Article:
Coming from a language where meta-programming in general has gone from being greatly overused and abused to being occasionally and sparingly used to great effect, means that a new language lacking these capabilities is found wanting. Luckily, Elixir has reasonable meta-programming capabilities for the Rubyist in me.
Coming from a language with a living, vivid, welcoming community we expect to find the same thing here. If we don't, we have to create one.
Most of us aren't out to build the next Whatsapp, serving millions of users from a single server. We would just like to have our JSON API:s be faster and require fewer Heroku dynos to not fall over than if we were using Rails. This might sound banal to you, but it's also what's powering most of the web as we know it. Moderately used API:s that is, not Rails.
An Elixir alchemist walks into a massively concurrent bar
I recall attending a local Erlang meetup this year and being singled-out as "the Elixir guy" in the room. While I'm sure the remarks where meant as jokes, the experience convinced me of necessity of the separate Elixir meetup group we started last fall. The best of intentions be damned; if someone feels intimidated, even if it's just in their own head, that person will not return.
In all fairness, to me it seems as if the reluctant, dismissive attitude towards Elixir is diminishing and prominent figures are starting to actively back the young language. Especially Erlang Solutions are making great strides to encourage the greater Erlang community to embrace Elixir and what it has to offer. Quite frankly, given my experiences at the above mentioned Erlang meetup, I'm surprised how some of the jokers come across as avid Elixir proponents these days. Perhaps they already back then were supporters, but in that setting it didn't come across loud and clear. I can easily picture someone with thinner skin leaving and never looking back.
First impression is everything if you only get one chance.
The importance of Elixir meetups
In a world where sharing knowledge and know-how is paramount, doing so effectively requires a vast amount of humility. Paradoxically, there's a thing such as knowing too much. Imagine a few Elixir greenhorns showing up to a meetup full of seasoned Erlang developers. Unless they're met with open arms and a great deal of understanding and encouragement, chances are they'll never really get into the language and the overall platform. We learnt this lesson in the Ruby community and there are several efforts being undertaken to create safe environments for learning no matter the individual skill level. Just a few examples that spring to mind are Railsbridge, Railsgirls, and the local recurring Rails introductory course organised by Sthlmrb.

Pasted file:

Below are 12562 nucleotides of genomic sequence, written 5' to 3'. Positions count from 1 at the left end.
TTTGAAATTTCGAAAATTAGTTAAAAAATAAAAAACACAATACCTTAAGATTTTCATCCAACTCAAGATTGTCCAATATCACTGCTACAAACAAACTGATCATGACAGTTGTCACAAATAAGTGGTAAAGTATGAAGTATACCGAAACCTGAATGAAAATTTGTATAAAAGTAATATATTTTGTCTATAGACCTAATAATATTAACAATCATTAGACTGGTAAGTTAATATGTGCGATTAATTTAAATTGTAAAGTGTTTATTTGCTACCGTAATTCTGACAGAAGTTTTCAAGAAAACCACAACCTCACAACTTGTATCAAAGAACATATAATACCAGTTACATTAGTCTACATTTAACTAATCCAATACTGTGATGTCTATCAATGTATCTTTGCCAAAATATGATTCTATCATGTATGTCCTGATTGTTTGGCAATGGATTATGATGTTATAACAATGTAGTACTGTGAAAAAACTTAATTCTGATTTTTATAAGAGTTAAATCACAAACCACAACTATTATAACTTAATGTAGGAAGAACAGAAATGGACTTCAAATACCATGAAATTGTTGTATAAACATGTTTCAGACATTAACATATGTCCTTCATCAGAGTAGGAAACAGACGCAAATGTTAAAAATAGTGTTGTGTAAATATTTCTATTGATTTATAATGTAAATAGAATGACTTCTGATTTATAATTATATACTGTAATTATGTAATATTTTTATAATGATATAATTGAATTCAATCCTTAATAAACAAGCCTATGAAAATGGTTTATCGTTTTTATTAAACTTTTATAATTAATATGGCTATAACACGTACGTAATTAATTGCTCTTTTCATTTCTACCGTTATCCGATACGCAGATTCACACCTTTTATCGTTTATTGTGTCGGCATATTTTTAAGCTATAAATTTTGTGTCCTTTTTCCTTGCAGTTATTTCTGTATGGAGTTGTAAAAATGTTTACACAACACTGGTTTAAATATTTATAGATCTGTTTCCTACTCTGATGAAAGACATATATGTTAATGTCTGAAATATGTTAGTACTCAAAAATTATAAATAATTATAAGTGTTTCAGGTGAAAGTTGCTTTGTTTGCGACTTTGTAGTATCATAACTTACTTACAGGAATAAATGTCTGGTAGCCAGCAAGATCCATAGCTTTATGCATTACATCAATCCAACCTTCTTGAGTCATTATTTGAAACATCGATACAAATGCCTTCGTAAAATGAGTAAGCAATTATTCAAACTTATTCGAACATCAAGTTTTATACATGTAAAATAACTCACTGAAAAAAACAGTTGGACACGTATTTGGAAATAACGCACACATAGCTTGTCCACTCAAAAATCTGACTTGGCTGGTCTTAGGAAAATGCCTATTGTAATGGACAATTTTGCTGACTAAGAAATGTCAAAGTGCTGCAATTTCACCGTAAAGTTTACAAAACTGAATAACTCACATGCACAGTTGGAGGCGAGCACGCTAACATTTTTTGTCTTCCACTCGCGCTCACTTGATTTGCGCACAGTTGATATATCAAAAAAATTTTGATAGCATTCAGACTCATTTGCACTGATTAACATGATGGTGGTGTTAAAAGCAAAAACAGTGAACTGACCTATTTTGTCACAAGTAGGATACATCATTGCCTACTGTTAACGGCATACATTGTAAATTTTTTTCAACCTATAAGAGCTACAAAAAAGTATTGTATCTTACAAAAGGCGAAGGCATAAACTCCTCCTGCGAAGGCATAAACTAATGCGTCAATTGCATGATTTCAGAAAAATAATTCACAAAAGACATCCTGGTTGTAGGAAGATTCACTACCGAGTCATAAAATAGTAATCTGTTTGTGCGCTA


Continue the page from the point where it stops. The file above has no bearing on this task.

I greatly applaude the Junior Beamster effort and think it could be a marvellous starting point for doing the same for the Elixir community.
In time, I hope to see the local and global Elixir communities to extend into the same direction. For now, I believe there are very few seasoned Elixir developers. Most of it is new to all of us and the distinct Elixir meetups should play the role as safe havens for experimentation and learning, far from snide remarks - be they real or imagined.
At the same time, we must not ignore or forget about our Erlang brethren and sisters. Once the wider Erlang community has reached the fifth stage, acceptance, I greatly look forward to seeing a unified community that coexists, safe in the knowledge that Elixir and Erlang aren't in conflict with each other and either one is preferable to seeing someone become yet another Java or .Net programmer.
Well that, and making joint humanitarian interventions to liberate the unfortunate from the salt mines of PHP.